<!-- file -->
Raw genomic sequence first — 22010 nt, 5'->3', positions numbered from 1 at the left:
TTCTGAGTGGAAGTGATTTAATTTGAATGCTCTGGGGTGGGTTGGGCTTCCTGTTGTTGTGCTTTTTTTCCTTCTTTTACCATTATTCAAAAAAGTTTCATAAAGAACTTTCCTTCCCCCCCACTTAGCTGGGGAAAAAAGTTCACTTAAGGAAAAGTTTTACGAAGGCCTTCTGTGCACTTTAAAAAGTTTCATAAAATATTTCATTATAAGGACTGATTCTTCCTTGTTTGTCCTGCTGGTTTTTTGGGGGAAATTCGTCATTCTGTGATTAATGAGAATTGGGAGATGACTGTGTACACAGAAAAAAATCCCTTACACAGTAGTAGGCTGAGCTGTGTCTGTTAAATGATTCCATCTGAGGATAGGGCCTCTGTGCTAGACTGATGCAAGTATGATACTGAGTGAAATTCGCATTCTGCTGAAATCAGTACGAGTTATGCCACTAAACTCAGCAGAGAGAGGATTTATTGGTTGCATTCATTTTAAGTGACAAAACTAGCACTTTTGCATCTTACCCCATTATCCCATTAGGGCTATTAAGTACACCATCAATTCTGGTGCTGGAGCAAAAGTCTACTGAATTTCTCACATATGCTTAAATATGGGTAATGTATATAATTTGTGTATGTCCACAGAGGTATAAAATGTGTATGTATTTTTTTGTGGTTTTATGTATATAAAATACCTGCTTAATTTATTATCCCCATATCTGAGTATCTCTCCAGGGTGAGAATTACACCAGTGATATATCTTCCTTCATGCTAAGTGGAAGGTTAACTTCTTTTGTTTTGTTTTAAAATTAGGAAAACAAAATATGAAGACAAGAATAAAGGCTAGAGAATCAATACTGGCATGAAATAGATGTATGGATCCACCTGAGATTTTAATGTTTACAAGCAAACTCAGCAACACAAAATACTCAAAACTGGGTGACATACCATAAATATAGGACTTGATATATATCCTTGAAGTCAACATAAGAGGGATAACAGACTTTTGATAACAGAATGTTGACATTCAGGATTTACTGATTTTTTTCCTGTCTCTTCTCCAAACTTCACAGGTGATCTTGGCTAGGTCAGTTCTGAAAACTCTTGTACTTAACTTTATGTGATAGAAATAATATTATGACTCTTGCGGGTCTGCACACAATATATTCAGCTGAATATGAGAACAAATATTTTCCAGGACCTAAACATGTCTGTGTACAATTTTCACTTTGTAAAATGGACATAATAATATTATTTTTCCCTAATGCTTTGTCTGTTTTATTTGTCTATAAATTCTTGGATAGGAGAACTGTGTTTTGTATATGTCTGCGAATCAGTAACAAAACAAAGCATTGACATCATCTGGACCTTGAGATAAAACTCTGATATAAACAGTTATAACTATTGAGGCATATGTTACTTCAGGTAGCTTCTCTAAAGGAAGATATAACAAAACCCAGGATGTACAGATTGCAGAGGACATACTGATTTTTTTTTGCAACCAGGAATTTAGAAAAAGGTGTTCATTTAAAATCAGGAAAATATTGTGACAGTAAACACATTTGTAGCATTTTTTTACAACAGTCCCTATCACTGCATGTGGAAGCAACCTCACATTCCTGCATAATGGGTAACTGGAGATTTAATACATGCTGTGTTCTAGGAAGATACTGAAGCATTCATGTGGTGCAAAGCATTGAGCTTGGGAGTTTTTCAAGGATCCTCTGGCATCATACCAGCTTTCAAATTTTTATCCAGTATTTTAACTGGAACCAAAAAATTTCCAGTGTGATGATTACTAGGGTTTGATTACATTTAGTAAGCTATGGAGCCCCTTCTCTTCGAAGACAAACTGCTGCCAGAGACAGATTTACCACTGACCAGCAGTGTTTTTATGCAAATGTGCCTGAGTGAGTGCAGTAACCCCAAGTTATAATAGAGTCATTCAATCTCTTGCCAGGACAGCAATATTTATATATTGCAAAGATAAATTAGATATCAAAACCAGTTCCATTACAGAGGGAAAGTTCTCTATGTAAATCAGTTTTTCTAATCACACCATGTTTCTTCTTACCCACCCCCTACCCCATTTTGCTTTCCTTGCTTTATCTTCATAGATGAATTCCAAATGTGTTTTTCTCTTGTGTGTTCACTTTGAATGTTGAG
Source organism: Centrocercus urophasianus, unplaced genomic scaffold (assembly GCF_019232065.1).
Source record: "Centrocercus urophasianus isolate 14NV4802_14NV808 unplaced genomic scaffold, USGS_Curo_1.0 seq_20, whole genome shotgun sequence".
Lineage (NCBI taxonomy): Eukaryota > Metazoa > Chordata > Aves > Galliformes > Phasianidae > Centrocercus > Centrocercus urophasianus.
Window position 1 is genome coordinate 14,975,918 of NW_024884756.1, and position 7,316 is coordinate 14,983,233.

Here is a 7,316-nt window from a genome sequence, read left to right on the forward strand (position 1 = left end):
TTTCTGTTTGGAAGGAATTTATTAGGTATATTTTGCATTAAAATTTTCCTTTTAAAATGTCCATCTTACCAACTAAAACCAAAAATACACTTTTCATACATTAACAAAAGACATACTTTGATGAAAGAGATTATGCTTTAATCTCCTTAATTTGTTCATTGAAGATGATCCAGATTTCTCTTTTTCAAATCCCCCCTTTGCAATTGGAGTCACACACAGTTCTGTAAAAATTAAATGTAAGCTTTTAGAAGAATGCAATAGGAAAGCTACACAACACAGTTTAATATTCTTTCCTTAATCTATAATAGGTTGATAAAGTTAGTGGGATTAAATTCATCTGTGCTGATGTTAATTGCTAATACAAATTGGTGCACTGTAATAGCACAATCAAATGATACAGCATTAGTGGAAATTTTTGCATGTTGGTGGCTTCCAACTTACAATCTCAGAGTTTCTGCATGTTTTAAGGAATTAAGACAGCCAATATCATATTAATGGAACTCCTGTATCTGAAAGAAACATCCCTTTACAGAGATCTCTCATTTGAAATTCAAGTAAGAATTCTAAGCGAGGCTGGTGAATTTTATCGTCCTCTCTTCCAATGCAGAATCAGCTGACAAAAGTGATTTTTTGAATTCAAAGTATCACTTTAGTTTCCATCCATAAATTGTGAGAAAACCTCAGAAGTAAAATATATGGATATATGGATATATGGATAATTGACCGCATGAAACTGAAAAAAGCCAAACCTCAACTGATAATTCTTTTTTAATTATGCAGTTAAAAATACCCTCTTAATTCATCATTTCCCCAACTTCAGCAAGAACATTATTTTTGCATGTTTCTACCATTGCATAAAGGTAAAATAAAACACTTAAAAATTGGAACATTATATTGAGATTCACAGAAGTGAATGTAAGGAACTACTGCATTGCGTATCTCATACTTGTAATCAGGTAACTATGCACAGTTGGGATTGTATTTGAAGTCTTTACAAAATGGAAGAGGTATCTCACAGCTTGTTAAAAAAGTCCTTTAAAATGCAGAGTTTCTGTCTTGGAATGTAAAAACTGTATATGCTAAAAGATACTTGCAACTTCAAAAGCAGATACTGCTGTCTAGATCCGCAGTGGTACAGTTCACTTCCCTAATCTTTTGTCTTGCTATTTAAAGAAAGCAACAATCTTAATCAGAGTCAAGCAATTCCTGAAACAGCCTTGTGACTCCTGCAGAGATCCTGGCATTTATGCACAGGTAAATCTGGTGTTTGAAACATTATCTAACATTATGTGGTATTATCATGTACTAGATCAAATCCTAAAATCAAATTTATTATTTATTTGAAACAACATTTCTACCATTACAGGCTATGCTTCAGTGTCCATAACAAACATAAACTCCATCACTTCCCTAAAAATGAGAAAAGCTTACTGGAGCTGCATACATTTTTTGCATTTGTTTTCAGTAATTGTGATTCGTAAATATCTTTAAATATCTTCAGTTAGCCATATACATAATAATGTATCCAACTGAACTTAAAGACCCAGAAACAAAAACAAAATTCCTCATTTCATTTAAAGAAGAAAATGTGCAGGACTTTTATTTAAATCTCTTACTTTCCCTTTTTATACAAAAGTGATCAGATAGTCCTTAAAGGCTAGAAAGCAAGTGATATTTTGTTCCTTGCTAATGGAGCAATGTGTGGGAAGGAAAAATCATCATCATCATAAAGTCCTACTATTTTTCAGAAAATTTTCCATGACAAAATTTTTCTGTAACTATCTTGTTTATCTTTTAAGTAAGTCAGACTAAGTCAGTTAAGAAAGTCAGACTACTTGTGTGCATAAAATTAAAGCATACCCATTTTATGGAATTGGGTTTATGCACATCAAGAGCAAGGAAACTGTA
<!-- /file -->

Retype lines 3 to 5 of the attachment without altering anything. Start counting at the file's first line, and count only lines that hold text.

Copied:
Source organism: Centrocercus urophasianus, unplaced genomic scaffold (assembly GCF_019232065.1).
Source record: "Centrocercus urophasianus isolate 14NV4802_14NV808 unplaced genomic scaffold, USGS_Curo_1.0 seq_20, whole genome shotgun sequence".
Lineage (NCBI taxonomy): Eukaryota > Metazoa > Chordata > Aves > Galliformes > Phasianidae > Centrocercus > Centrocercus urophasianus.